This is a good place to start (and there are parallel strands of visual art doing such things, which I won’t take the time to enumerate), because of the importance of keeping one’s stories straight. There are too many deadpan fictions in which the parts don’t add up for anyone who knows the real story.

William Gaddis’ The Recognitions got the ball rolling for the postwar American version of this kind of thing, and I am reasonably certain I’ve written about that novel somewhere in my interminable-seeming (but eventually terminable) blogs.

I recently began to wonder if Gaddis had added a level of indeterminacy to his novel of counterfeits and originals that even he didn’t realize. I have been following the acrimonious dispute over which paintings ascribed to Hieronymus Bosch are by Bosch and which by his workshop, and whether the workshop paintings follow Bosch’s instructions or are freely created fantasies done with Bosch’s permission. (This is remarkably similar to the dispute over how much A. E. Waite directed Pamela Colman Smith when he commissioned her to paint a Tarot deck, but that topic, about which I have written, would be a digression.)

Imagine my surprise when I uncovered my long-lost copy of John Johnston’s book about Gaddis, Carnival of Repetition, and discovered that the cover illustration is a photograph of The Seven Deadly Sins and the Four Last Things, by Bosch (or by Bosch’s workshop?). It turns out that a plot device in The Recognitions is the copy of this Bosch painting that the forger protagonist creates and substitutes for the original in his employer’s art collection, an original that itself turns out to be a copy.

Well, I haven’t consulted the text of the novel, but Gaddis was obviously aware of the existence of various copies of Bosch’s paintings—eleven known examples of The Garden of Earthly Delights alone. The issue then becomes which ones are authorized copies from Bosch’s workshop and which ones are later copies created as such, versus ones created to pass for the real thing by art forgers. (As Rumi wrote, “Counterfeits exist because there is such a thing as real gold.”)

The issue today shades off into an art historical version of Baudrillard’s simulacrum, a copy without an original. Enormous issues of interpretation rest on details of The Extraction of the Stone of Folly in one case or The Marriage at Cana in another, or a version of The Last Judgment that differs substantially from the one indisputably attributed to Bosch. Clearly it matters whether Bosch painted it, or his workshop painted it according to his instructions, or someone else made it up out of their own heads, adding details in a faultless imitation of the style of Bosch but incorporating ideas that never occurred to him. But we don’t quite seem to know how to resolve these questions beyond dispute.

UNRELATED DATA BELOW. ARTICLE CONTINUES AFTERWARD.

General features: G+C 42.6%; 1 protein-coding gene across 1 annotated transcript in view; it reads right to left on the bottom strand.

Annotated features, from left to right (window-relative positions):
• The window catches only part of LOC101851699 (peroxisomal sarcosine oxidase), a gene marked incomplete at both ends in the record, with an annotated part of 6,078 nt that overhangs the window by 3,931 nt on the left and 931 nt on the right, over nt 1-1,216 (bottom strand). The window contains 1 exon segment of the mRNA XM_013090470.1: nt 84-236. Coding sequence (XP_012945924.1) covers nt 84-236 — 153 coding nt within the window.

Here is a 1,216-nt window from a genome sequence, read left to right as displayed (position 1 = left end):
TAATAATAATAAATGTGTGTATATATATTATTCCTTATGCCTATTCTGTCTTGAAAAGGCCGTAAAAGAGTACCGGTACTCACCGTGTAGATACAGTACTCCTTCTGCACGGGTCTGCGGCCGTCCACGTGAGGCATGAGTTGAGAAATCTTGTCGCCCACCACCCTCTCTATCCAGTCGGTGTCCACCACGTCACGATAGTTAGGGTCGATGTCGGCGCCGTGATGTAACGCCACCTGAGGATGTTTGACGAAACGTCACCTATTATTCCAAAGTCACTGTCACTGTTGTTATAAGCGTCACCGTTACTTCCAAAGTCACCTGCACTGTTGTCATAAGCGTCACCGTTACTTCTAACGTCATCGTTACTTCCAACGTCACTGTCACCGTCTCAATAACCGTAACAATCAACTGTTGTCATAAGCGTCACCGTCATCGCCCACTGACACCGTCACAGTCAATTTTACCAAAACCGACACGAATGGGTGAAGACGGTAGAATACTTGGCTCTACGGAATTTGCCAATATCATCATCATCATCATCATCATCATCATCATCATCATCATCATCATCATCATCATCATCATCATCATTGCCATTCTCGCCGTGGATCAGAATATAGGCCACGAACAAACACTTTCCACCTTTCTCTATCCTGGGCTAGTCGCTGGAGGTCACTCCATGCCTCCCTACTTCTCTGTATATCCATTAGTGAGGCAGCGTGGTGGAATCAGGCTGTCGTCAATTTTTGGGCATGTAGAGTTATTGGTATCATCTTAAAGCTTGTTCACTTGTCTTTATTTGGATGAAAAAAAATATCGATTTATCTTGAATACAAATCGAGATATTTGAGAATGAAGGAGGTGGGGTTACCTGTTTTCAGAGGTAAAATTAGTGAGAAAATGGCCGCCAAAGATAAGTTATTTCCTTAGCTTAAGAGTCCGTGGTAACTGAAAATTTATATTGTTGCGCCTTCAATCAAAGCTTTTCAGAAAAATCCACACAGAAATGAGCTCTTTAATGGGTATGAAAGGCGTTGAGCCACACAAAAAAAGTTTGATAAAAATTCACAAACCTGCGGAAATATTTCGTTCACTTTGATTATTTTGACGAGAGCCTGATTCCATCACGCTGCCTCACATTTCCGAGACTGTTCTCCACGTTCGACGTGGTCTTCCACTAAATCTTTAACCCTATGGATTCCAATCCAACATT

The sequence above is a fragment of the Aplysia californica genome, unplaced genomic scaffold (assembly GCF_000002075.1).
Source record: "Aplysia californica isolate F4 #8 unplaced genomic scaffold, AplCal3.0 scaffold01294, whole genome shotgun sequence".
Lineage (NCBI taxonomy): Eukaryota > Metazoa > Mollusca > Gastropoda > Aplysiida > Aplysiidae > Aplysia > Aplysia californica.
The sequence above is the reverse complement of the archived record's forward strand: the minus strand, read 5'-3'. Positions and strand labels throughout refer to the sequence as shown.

Can we at least get at the ideas, even if we don’t know who had them? Maybe, maybe not. But in Gaddis’ novel, we know that Wyatt knows he is making a fake, although Wyatt himself begins to wonder if when he puts himself into the mindset of an Old Master, he himself is not inhabiting the soul of an Old Master. In which case the soul of the Old Master is mingled with his materials. ("His" because in Gaddis' 1950s novel, the Old Masters being imitated were male, as was Wyatt.)

On some level, intention makes a difference; so many fakes are obvious a generation later because they seem like imitations redolent of the decade in which they were made up—Art-Deco-like busts purportedly from ancient Egypt, for example. The forger was making something good enough to fool the experts—but the experts were also people of their time.

There are whole essays to be written, and I am among those who have written them, on the issue of playful seriousness—something that starts with the jokery of The Chemical Wedding and proceeds on to, say, the Cthulhu Mythos begun by H. P. Lovecraft and elaborated through a host of successive writers and makers of plush toys, video games, and other Lovecraftian paraphernalia. I have written about this in “History of Religions and Cultural Fashions Revisited,” an essay that can be located on academia.edu or perhaps downloaded as part of From Influence and Confluence to Difference and Indifference if one searches hard enough on the Cluj University Press website.

So there is clearly a lot to be unpacked here, and I wish I had time to analyze what is wrong with a large quantity of contemporary visual and conceptual art that riffs off of such topics. But there are smaller deadlines to be met. Feel free to follow my traces, for I won’t be following most of them.